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Monday, March 7, 2016

The David Ranta Wrongful Conviction Case

     In 1990, following a botched robbery of a diamond courier in Brooklyn, New York, the robbers carjacked and murdered Rabbi Chaskel Werzberger, a survivor of the Holocaust. A few days after the highly publicize murder, police officers picked up a 35-year-old unemployed drug addict named David Ranta.

     Following his interrogation by NYPD detective Louis Scarcella, Ranta signed a confession in which he admitted helping plot the diamond robbery. A boy who had witnessed the crime, picked Ranta out of a police line-up.

     A few months later, a Brooklyn jury, relying on the defendant's confession, and the line-up identification, found David Ranta guilty of murdering the Rabbi. The judge sentenced him to 35 years in prison.

     The Conviction Integrity Unit of the Brooklyn District Attorney's Office took up the old Werzberger murder case after it became apparent that the evidence against Ranta had been unreliable. Years after the conviction, the young eyewitness of the diamond robbery informed investigators that detectives had coached him into picking Ranta out of the line-up. Evidence also surfaced that cast serious doubt on the reliability of the confession.

     On March 21, 2013, David Ranta walked free after serving 23 years behind bars. He was 58,

     Louis Scarcella, the retired NYPD detective who was in charge of the case, told an Associated Press reporter that Brooklyn prosecutors had pressured him to bring the Rabbi's killer to justice quickly. (I have no doubt that is true.) "I caught a lot of cases and I got confessions," Scarcella said. "I was called in and I did my job and I got confessions." (A detective's job is to get the truth.) Scarcella denied coaching the boy into the line-up identification, and said he continued to stand behind his role in the case.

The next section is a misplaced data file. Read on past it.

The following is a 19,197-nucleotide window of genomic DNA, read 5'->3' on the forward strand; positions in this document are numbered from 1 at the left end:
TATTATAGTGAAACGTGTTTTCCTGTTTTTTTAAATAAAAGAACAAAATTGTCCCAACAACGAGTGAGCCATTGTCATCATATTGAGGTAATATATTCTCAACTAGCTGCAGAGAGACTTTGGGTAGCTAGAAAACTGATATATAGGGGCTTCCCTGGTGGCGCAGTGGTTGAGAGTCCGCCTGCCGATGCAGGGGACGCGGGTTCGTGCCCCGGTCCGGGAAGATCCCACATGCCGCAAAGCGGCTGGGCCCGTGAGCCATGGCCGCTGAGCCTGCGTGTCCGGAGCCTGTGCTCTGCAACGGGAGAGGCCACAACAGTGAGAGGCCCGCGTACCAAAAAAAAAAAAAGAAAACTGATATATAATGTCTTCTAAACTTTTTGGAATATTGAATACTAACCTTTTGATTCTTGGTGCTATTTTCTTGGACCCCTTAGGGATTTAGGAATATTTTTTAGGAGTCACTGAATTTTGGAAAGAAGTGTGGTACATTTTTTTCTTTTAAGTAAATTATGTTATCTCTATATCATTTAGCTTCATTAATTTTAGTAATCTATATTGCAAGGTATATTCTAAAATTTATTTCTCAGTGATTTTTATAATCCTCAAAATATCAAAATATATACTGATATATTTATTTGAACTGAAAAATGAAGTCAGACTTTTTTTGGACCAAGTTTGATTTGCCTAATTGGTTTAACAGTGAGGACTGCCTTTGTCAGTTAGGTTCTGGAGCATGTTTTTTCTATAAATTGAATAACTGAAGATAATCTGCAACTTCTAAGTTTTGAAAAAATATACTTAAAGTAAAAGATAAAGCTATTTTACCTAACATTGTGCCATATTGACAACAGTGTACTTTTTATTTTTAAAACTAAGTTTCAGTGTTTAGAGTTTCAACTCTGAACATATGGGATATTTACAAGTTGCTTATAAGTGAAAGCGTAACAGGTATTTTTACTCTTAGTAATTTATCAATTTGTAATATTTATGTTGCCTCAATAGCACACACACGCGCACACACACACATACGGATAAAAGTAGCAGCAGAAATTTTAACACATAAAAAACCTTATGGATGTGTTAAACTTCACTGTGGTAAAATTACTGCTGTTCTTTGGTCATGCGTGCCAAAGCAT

There was no evidence to suggest that Detective Scarcella had intentionally framed an innocent man. Moreover, the prosecutor in the case also bore responsibility in this wrongful conviction. But because of public pressure to catch the killer of a Holocaust surviving Rabbi, the prosecutor went ahead and put the burden of determining the guilt or innocence of this defendant on the jury. And he did it with unreliable evidence. Many jurors assume, even in weak cases, that because the defendant is being prosecuted, he must be guilty. It appeared that neither the detective nor the prosecutor were interested in digging deeper into the case. If they had, Ranta would have been exonerated and the real perpetrators brought to justice.

     Two days after he walked out of prison, David Ranta suffered a massive heart attack. He survived his illness, and in February 2014, settled his $150 million lawsuit against the city of New York for $6.4 million. 

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